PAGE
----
Slavic and Eurasian Studies

Chelsi West Ohueri

Assistant ProfessorPh.D., Sociocultural Anthropology, The University of Texas at Austin

Chelsi West Ohueri



Sociocultural anthropology, medical anthropology, race and racialization, belonging, Albania, Southeastern Europe, Romani studies


Dr. Chelsi West Ohueri is a cultural anthropologist and an Assistant Professor in the Department of Slavic and Eurasian Studies with appointments in the Department of Anthropology and the Department of African and African Diaspora Studies. Her scholarship and teaching are primarily concerned with the study of racialization, marginalization, and structural inequality. She has conducted extensive ethnographic research throughout Albania and is interested in configurations of race and belonging among Albanian, Romani, and Egyptian communities in Southeastern Europe. She also examines categories of whiteness and blackness as they are produced and reproduced throughout Europe and across the globe. West Ohueri is currently completing her ethnographic book project about this research. 

A native of Jackson, MS, West Ohueri received her BA in sociocultural anthropology from Millsaps College in 2008. She received her MA in 2011 and her PhD in 2016 from UT Austin. From 2016 to 2018 she was a postdoctoral fellow in the Department of Population Health at the UT Austin Dell Medical School where she researched health disparities, structural racism, and the anthropology of comorbidity. Her work has been supported by the National Institute of Health, the National Science Foundation, the International Research and Exchanges Board, and the Fulbright Program among others. 

Dr. West Ohueri teaches courses on race and nationalism, the anthropology of health and illness, anthropological and social science methods, and ethnographic writing.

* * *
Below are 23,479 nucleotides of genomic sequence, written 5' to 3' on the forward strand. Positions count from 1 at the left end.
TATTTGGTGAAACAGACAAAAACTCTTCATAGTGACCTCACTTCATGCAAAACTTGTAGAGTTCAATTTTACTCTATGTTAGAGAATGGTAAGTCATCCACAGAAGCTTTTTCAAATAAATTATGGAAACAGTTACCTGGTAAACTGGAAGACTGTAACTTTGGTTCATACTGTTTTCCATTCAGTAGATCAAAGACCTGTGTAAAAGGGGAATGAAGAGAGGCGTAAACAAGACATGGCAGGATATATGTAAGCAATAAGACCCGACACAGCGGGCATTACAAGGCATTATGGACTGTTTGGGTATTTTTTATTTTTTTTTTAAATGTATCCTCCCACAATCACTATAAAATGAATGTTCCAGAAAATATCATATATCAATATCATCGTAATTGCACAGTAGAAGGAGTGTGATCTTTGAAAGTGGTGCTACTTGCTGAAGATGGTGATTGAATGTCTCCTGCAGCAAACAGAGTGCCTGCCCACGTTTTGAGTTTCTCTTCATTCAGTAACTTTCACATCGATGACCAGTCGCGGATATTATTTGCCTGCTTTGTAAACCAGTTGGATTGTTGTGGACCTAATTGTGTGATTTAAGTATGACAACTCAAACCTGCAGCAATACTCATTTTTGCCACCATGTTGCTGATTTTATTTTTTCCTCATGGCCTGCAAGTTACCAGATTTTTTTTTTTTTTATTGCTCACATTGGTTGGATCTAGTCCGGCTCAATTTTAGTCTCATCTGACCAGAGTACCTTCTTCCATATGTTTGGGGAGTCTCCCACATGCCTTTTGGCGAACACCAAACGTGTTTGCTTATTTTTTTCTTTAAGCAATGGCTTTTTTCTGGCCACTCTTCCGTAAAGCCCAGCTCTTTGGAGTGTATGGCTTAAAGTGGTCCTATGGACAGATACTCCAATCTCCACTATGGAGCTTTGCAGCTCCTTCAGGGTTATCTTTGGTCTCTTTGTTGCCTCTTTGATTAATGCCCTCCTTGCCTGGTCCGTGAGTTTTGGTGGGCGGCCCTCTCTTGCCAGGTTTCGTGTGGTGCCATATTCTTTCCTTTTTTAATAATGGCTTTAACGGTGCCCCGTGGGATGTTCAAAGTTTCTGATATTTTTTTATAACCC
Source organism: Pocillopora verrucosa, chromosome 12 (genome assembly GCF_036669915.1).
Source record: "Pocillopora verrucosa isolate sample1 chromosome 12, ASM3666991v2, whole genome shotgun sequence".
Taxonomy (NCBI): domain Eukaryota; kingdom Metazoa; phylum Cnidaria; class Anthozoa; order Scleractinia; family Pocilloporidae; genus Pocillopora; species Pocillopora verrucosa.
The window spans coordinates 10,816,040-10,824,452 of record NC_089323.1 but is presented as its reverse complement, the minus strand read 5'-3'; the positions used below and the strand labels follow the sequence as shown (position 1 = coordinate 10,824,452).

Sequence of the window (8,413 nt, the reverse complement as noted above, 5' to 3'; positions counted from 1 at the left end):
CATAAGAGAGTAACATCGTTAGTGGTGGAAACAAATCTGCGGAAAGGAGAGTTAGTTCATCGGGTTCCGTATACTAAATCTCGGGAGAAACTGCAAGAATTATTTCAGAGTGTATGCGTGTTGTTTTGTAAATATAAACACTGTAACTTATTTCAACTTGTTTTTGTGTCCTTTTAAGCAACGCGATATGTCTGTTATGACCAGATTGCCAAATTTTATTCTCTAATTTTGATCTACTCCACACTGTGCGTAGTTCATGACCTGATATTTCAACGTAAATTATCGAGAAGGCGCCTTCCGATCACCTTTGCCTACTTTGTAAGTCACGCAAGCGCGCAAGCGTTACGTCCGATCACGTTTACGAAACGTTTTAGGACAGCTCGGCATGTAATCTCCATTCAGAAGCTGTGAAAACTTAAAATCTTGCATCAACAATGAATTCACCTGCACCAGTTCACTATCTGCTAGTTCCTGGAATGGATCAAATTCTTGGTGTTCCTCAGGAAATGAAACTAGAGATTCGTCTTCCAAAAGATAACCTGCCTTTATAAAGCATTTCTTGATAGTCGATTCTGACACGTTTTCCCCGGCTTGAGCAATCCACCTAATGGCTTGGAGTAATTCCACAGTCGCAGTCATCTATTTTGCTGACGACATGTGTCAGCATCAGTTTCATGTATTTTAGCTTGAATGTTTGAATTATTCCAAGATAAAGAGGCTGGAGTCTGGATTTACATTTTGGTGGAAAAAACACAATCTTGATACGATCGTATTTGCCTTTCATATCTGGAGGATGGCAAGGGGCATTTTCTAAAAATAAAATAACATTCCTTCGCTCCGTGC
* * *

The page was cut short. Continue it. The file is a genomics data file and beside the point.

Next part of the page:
REE 345 • Compartv White Nationalisms-Wb

43900 • Spring 2021
Meets MW 1:00PM-2:30PM
Internet; Synchronous
GC (also listed as ANT 324L)

The purpose of this course is to provide students with an opportunity to learn about white nationalism and to examine it in multiple forms. Using a cultural anthropology perspective, the course will focus on the intersections of national identity and race, and in particular whiteness, in Europe and the United States. A significant component of the course will examine historical and newly emergent nationalist ideologies in Eastern Europe. The course will begin with lectures and discussions that give students the chance to critically unpack key terminology (nation, nationalism, race, white nationalism, white supremacy) that are often used in media and popular culture but at the same time, are rarely well-defined and contextualized. Students will read literature from multiple disciplines, including anthropology, European studies, history, political science, and race and ethnic studies. Each week students will complete in-class rapid fire writing responses about the readings before we begin discussions. This course will involve regular shorter writing assignments and a final writing paper. Students will also have the chance to work in small groups on a project. Assignments will include book chapter readings, journal articles, newspaper stories, and one book-length ethnography. The syllabus will also include films. By the end of the course students should be able to understand the concept of white nationalism and its manifestations in multiple forms in Europe and the United States. They should also be able to understand theories of nation, race, and whiteness, and be able to critically reflect on these topics.